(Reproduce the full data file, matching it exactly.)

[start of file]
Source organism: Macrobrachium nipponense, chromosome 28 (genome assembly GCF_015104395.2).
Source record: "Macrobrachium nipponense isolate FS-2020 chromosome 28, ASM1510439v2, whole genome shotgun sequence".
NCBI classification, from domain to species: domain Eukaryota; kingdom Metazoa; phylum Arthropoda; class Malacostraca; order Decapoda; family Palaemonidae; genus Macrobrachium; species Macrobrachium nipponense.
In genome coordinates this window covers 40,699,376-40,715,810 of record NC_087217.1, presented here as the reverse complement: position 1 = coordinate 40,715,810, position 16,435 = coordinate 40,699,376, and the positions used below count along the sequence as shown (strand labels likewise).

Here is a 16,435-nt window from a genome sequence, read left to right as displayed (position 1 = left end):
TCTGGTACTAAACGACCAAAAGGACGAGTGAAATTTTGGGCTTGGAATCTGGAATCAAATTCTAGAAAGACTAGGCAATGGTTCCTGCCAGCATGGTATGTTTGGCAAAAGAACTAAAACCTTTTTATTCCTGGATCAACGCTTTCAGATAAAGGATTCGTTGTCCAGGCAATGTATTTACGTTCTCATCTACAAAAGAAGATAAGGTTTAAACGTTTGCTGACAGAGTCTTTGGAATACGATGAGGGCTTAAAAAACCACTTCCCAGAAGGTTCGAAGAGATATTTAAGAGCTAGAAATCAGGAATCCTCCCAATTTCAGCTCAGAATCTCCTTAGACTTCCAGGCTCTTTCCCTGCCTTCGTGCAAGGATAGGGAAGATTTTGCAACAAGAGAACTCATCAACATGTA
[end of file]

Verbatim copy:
Source organism: Macrobrachium nipponense, chromosome 28 (genome assembly GCF_015104395.2).
Source record: "Macrobrachium nipponense isolate FS-2020 chromosome 28, ASM1510439v2, whole genome shotgun sequence".
NCBI classification, from domain to species: domain Eukaryota; kingdom Metazoa; phylum Arthropoda; class Malacostraca; order Decapoda; family Palaemonidae; genus Macrobrachium; species Macrobrachium nipponense.
In genome coordinates this window covers 40,699,376-40,715,810 of record NC_087217.1, presented here as the reverse complement: position 1 = coordinate 40,715,810, position 16,435 = coordinate 40,699,376, and the positions used below count along the sequence as shown (strand labels likewise).

Here is a 16,435-nt window from a genome sequence, read left to right as displayed (position 1 = left end):
TCTGGTACTAAACGACCAAAAGGACGAGTGAAATTTTGGGCTTGGAATCTGGAATCAAATTCTAGAAAGACTAGGCAATGGTTCCTGCCAGCATGGTATGTTTGGCAAAAGAACTAAAACCTTTTTATTCCTGGATCAACGCTTTCAGATAAAGGATTCGTTGTCCAGGCAATGTATTTACGTTCTCATCTACAAAAGAAGATAAGGTTTAAACGTTTGCTGACAGAGTCTTTGGAATACGATGAGGGCTTAAAAAACCACTTCCCAGAAGGTTCGAAGAGATATTTAAGAGCTAGAAATCAGGAATCCTCCCAATTTCAGCTCAGAATCTCCTTAGACTTCCAGGCTCTTTCCCTGCCTTCGTGCAAGGATAGGGAAGATTTTGCAACAAGAGAACTCATCAACATGTA